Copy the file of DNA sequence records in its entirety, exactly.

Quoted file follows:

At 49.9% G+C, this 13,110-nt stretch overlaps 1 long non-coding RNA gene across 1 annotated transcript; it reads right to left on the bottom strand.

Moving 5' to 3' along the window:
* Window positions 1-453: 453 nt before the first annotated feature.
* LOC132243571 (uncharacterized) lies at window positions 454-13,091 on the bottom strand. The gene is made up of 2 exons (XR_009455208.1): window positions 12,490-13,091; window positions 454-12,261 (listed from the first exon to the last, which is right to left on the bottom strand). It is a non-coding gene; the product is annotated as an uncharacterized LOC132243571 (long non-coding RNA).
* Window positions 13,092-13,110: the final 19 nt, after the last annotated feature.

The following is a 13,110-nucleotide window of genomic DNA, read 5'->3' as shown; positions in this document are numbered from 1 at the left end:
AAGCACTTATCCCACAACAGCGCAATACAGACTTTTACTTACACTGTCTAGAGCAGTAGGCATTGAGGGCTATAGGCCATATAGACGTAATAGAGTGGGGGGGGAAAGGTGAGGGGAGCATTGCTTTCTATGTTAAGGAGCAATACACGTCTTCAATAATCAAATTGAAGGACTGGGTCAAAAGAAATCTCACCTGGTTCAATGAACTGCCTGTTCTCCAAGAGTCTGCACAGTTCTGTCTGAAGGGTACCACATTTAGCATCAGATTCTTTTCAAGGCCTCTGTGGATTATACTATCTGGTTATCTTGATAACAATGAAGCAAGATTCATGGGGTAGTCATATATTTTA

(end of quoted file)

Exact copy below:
At 49.9% G+C, this 13,110-nt stretch overlaps 1 long non-coding RNA gene across 1 annotated transcript; it reads right to left on the bottom strand.

Moving 5' to 3' along the window:
* Window positions 1-453: 453 nt before the first annotated feature.
* LOC132243571 (uncharacterized) lies at window positions 454-13,091 on the bottom strand. The gene is made up of 2 exons (XR_009455208.1): window positions 12,490-13,091; window positions 454-12,261 (listed from the first exon to the last, which is right to left on the bottom strand). It is a non-coding gene; the product is annotated as an uncharacterized LOC132243571 (long non-coding RNA).
* Window positions 13,092-13,110: the final 19 nt, after the last annotated feature.

The following is a 13,110-nucleotide window of genomic DNA, read 5'->3' as shown; positions in this document are numbered from 1 at the left end:
AAGCACTTATCCCACAACAGCGCAATACAGACTTTTACTTACACTGTCTAGAGCAGTAGGCATTGAGGGCTATAGGCCATATAGACGTAATAGAGTGGGGGGGGAAAGGTGAGGGGAGCATTGCTTTCTATGTTAAGGAGCAATACACGTCTTCAATAATCAAATTGAAGGACTGGGTCAAAAGAAATCTCACCTGGTTCAATGAACTGCCTGTTCTCCAAGAGTCTGCACAGTTCTGTCTGAAGGGTACCACATTTAGCATCAGATTCTTTTCAAGGCCTCTGTGGATTATACTATCTGGTTATCTTGATAACAATGAAGCAAGATTCATGGGGTAGTCATATATTTTA